Matthew Shaffer: What’s Wrong with Argentina?
Matthew Shaffer lives in Cambridge, Massachusetts.
When President Cristina Fernández de Kirchner initiated the nationalization and expropriation of the Argentine assets of YPF, an oil company owned mostly by Spanish interests, it came as no surprise to anyone who has visited the country recently or watched it closely. The theft, a consistent manifestation of the Kirchner personality and the mercurial character of the Argentine political class, was more a return to business as usual for the country than a shock — and goes a long way toward explaining why Argentina is poor.
In January 1912, an impartial observer of Argentina and the United States would have had trouble guessing which had a more promising future. Both enjoyed the low-hanging fruit of abundant, underpopulated land. The Argentine pampas were as fecund, tillable, and flat as the American Midwest. Argentina had a long coastline ideal for exporting the agricultural products that were grown inland. Immigrants from all over the world were rushing in. Argentina had one major advantage over the States: It had never relied so heavily on slavery for agriculture. So it had never experienced such a wrenching civil war, nor was it destined for the racial strife and inequality that would be the major blot on America’s future. By 1912, Argentina had even started to enjoy some soft power: The tango — which had originated in Buenos Aires’ slums — had just hit Paris and would soon be the rage in New York and Finland. The capital was marketing itself as a fully European city transplanted directly into the Americas.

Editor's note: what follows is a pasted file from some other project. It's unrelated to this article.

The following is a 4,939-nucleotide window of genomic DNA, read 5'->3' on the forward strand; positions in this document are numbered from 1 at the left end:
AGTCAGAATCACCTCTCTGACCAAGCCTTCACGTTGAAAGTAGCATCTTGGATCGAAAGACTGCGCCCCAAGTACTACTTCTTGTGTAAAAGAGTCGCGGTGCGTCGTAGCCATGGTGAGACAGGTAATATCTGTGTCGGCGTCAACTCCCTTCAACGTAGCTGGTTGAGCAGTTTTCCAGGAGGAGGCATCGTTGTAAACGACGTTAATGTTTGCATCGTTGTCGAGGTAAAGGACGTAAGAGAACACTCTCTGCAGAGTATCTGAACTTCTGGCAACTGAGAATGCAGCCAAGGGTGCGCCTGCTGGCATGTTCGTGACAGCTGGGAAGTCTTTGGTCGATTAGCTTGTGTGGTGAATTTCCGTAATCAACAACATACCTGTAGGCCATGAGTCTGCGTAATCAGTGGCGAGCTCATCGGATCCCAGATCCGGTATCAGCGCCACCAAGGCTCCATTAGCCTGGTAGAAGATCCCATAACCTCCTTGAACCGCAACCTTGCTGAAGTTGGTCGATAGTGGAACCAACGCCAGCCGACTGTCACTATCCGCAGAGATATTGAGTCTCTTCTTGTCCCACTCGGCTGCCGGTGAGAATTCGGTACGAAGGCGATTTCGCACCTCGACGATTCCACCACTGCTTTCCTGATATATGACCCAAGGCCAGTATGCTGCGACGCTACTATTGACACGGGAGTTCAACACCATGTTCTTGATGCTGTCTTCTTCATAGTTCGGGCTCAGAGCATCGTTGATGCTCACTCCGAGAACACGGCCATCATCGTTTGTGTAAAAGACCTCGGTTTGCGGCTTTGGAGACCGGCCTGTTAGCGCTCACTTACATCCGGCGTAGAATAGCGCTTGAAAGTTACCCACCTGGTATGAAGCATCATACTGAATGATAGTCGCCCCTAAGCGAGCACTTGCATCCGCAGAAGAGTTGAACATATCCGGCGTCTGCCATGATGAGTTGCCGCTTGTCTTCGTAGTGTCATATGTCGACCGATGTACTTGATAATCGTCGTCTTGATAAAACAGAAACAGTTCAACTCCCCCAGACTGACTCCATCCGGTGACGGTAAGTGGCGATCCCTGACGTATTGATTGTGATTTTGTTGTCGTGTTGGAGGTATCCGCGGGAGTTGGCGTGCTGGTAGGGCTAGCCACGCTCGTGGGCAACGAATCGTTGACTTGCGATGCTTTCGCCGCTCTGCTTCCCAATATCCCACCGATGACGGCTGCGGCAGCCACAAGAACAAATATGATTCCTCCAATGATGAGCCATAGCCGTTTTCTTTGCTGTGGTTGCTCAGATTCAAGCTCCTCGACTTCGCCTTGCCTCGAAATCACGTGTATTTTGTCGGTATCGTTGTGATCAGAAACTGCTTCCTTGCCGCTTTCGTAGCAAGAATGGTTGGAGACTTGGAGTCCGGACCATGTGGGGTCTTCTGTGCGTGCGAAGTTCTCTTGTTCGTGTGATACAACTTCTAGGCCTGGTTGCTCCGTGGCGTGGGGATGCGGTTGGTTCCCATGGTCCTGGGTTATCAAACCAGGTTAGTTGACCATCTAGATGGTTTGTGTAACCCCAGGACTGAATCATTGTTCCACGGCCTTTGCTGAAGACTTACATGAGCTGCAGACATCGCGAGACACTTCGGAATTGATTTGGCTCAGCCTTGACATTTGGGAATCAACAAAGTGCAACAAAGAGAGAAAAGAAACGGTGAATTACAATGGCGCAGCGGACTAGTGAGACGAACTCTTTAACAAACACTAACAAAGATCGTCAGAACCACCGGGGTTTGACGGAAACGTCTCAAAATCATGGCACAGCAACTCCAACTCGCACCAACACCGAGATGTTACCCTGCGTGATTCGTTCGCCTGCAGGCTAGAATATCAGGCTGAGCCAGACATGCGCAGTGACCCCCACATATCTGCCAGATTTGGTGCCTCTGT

In January 2012, I caught a flight to Buenos Aires with a cheap Air Canada ticket, a psychological desperation for more sunlight than Boston would enjoy until April, and a vague curiosity about why Argentina, which had once so resembled the United States, was now so different. What had happened in the intervening 100 years?...
If you want a one-word answer to the question “Why isn’t Argentina rich?” your best bet is coups. Between 1930 (when, only a year after Black Thursday, Argentina’s future may have looked even brighter than America’s) and 1976, Argentina endured at least six. Until 1930, its per capita GDP had closely tracked that of countries like New Zealand, Australia, and Canada. But constant political instability in the decades that followed threw Argentina off track. The reasons are basic: When a country is unstable, it is risky to make the long-term investments required for growth. When dictators and oligarchs use the economy to reward their friends and punish their enemies, markets can’t guide the structural evolution and modernization of the economy. Political revolutions leave a country economically retrograde. By 2000, Argentina’s per capita GDP was about a quarter of that of Canada, New Zealand, and Australia. It had largely missed the boat of the 20th century’s spectacular growth....
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